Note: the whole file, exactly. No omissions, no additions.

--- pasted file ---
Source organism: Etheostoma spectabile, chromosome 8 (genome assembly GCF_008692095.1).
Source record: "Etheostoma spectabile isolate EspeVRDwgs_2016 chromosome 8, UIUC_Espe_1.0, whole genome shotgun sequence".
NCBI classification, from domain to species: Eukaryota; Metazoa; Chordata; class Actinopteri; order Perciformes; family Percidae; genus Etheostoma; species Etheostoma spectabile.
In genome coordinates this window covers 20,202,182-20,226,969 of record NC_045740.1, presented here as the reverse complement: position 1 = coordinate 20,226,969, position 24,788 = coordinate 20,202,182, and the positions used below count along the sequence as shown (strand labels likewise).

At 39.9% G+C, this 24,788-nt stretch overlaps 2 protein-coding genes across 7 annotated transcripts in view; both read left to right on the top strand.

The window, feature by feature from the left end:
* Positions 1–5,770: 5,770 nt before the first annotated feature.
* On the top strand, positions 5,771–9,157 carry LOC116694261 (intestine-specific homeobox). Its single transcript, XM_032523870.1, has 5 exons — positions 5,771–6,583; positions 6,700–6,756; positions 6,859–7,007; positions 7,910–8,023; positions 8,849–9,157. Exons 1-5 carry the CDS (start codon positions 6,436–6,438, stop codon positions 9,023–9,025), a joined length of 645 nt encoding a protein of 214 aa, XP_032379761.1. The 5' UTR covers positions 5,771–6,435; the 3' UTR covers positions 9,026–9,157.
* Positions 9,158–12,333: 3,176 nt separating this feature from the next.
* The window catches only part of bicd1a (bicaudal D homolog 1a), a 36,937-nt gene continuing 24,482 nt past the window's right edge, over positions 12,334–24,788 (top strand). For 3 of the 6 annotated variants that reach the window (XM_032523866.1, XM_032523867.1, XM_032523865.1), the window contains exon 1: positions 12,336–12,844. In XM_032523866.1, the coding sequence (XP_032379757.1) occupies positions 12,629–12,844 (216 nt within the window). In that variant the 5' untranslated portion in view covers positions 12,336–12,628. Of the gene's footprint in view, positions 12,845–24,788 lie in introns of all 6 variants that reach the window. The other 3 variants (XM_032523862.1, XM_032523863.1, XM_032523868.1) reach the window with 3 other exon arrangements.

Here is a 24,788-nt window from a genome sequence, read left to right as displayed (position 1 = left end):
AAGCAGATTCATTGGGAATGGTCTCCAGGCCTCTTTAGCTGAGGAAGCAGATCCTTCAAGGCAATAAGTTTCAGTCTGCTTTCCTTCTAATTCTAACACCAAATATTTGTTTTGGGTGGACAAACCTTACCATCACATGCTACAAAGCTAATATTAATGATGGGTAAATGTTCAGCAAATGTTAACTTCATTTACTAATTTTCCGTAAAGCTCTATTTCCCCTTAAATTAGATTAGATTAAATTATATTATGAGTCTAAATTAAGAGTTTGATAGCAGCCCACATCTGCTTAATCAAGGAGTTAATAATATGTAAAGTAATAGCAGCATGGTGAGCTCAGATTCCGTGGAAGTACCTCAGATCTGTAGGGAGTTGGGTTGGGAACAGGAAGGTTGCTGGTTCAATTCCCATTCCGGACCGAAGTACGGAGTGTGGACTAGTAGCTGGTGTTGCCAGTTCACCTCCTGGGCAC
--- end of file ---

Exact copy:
Source organism: Etheostoma spectabile, chromosome 8 (genome assembly GCF_008692095.1).
Source record: "Etheostoma spectabile isolate EspeVRDwgs_2016 chromosome 8, UIUC_Espe_1.0, whole genome shotgun sequence".
NCBI classification, from domain to species: Eukaryota; Metazoa; Chordata; class Actinopteri; order Perciformes; family Percidae; genus Etheostoma; species Etheostoma spectabile.
In genome coordinates this window covers 20,202,182-20,226,969 of record NC_045740.1, presented here as the reverse complement: position 1 = coordinate 20,226,969, position 24,788 = coordinate 20,202,182, and the positions used below count along the sequence as shown (strand labels likewise).

At 39.9% G+C, this 24,788-nt stretch overlaps 2 protein-coding genes across 7 annotated transcripts in view; both read left to right on the top strand.

The window, feature by feature from the left end:
* Positions 1–5,770: 5,770 nt before the first annotated feature.
* On the top strand, positions 5,771–9,157 carry LOC116694261 (intestine-specific homeobox). Its single transcript, XM_032523870.1, has 5 exons — positions 5,771–6,583; positions 6,700–6,756; positions 6,859–7,007; positions 7,910–8,023; positions 8,849–9,157. Exons 1-5 carry the CDS (start codon positions 6,436–6,438, stop codon positions 9,023–9,025), a joined length of 645 nt encoding a protein of 214 aa, XP_032379761.1. The 5' UTR covers positions 5,771–6,435; the 3' UTR covers positions 9,026–9,157.
* Positions 9,158–12,333: 3,176 nt separating this feature from the next.
* The window catches only part of bicd1a (bicaudal D homolog 1a), a 36,937-nt gene continuing 24,482 nt past the window's right edge, over positions 12,334–24,788 (top strand). For 3 of the 6 annotated variants that reach the window (XM_032523866.1, XM_032523867.1, XM_032523865.1), the window contains exon 1: positions 12,336–12,844. In XM_032523866.1, the coding sequence (XP_032379757.1) occupies positions 12,629–12,844 (216 nt within the window). In that variant the 5' untranslated portion in view covers positions 12,336–12,628. Of the gene's footprint in view, positions 12,845–24,788 lie in introns of all 6 variants that reach the window. The other 3 variants (XM_032523862.1, XM_032523863.1, XM_032523868.1) reach the window with 3 other exon arrangements.

Here is a 24,788-nt window from a genome sequence, read left to right as displayed (position 1 = left end):
AAGCAGATTCATTGGGAATGGTCTCCAGGCCTCTTTAGCTGAGGAAGCAGATCCTTCAAGGCAATAAGTTTCAGTCTGCTTTCCTTCTAATTCTAACACCAAATATTTGTTTTGGGTGGACAAACCTTACCATCACATGCTACAAAGCTAATATTAATGATGGGTAAATGTTCAGCAAATGTTAACTTCATTTACTAATTTTCCGTAAAGCTCTATTTCCCCTTAAATTAGATTAGATTAAATTATATTATGAGTCTAAATTAAGAGTTTGATAGCAGCCCACATCTGCTTAATCAAGGAGTTAATAATATGTAAAGTAATAGCAGCATGGTGAGCTCAGATTCCGTGGAAGTACCTCAGATCTGTAGGGAGTTGGGTTGGGAACAGGAAGGTTGCTGGTTCAATTCCCATTCCGGACCGAAGTACGGAGTGTGGACTAGTAGCTGGTGTTGCCAGTTCACCTCCTGGGCAC